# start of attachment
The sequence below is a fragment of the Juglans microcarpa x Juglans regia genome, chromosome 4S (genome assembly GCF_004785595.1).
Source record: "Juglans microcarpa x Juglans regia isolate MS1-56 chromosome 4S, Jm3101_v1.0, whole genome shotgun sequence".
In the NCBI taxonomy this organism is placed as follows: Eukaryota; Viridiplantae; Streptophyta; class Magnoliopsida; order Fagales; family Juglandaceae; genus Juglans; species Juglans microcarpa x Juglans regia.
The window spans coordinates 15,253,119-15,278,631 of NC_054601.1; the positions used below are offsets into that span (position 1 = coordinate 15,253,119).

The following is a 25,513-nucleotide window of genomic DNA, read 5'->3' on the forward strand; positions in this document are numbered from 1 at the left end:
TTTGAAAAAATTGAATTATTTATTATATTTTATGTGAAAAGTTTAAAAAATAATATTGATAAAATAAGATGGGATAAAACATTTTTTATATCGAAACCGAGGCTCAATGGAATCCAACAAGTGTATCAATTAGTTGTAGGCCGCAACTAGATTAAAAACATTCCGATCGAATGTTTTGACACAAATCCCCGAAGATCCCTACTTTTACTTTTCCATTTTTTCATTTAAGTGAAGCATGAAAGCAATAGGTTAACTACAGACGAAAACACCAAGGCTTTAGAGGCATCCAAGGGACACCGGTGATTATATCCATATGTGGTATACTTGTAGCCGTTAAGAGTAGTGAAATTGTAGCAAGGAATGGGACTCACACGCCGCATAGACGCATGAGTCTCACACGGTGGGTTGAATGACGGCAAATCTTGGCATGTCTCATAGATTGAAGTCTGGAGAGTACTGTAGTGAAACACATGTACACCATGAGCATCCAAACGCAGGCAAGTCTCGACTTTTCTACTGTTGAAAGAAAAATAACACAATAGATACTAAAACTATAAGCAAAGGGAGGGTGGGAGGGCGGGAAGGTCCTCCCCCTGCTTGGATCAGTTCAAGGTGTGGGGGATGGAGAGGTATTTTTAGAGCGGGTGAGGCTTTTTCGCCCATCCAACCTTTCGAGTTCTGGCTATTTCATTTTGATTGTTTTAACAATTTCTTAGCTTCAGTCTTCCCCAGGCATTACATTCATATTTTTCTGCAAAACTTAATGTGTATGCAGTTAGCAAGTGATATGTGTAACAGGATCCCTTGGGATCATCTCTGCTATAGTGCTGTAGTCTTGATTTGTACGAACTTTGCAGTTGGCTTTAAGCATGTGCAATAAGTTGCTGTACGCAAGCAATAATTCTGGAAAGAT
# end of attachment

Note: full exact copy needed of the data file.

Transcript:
The sequence below is a fragment of the Juglans microcarpa x Juglans regia genome, chromosome 4S (genome assembly GCF_004785595.1).
Source record: "Juglans microcarpa x Juglans regia isolate MS1-56 chromosome 4S, Jm3101_v1.0, whole genome shotgun sequence".
In the NCBI taxonomy this organism is placed as follows: Eukaryota; Viridiplantae; Streptophyta; class Magnoliopsida; order Fagales; family Juglandaceae; genus Juglans; species Juglans microcarpa x Juglans regia.
The window spans coordinates 15,253,119-15,278,631 of NC_054601.1; the positions used below are offsets into that span (position 1 = coordinate 15,253,119).

The following is a 25,513-nucleotide window of genomic DNA, read 5'->3' on the forward strand; positions in this document are numbered from 1 at the left end:
TTTGAAAAAATTGAATTATTTATTATATTTTATGTGAAAAGTTTAAAAAATAATATTGATAAAATAAGATGGGATAAAACATTTTTTATATCGAAACCGAGGCTCAATGGAATCCAACAAGTGTATCAATTAGTTGTAGGCCGCAACTAGATTAAAAACATTCCGATCGAATGTTTTGACACAAATCCCCGAAGATCCCTACTTTTACTTTTCCATTTTTTCATTTAAGTGAAGCATGAAAGCAATAGGTTAACTACAGACGAAAACACCAAGGCTTTAGAGGCATCCAAGGGACACCGGTGATTATATCCATATGTGGTATACTTGTAGCCGTTAAGAGTAGTGAAATTGTAGCAAGGAATGGGACTCACACGCCGCATAGACGCATGAGTCTCACACGGTGGGTTGAATGACGGCAAATCTTGGCATGTCTCATAGATTGAAGTCTGGAGAGTACTGTAGTGAAACACATGTACACCATGAGCATCCAAACGCAGGCAAGTCTCGACTTTTCTACTGTTGAAAGAAAAATAACACAATAGATACTAAAACTATAAGCAAAGGGAGGGTGGGAGGGCGGGAAGGTCCTCCCCCTGCTTGGATCAGTTCAAGGTGTGGGGGATGGAGAGGTATTTTTAGAGCGGGTGAGGCTTTTTCGCCCATCCAACCTTTCGAGTTCTGGCTATTTCATTTTGATTGTTTTAACAATTTCTTAGCTTCAGTCTTCCCCAGGCATTACATTCATATTTTTCTGCAAAACTTAATGTGTATGCAGTTAGCAAGTGATATGTGTAACAGGATCCCTTGGGATCATCTCTGCTATAGTGCTGTAGTCTTGATTTGTACGAACTTTGCAGTTGGCTTTAAGCATGTGCAATAAGTTGCTGTACGCAAGCAATAATTCTGGAAAGAT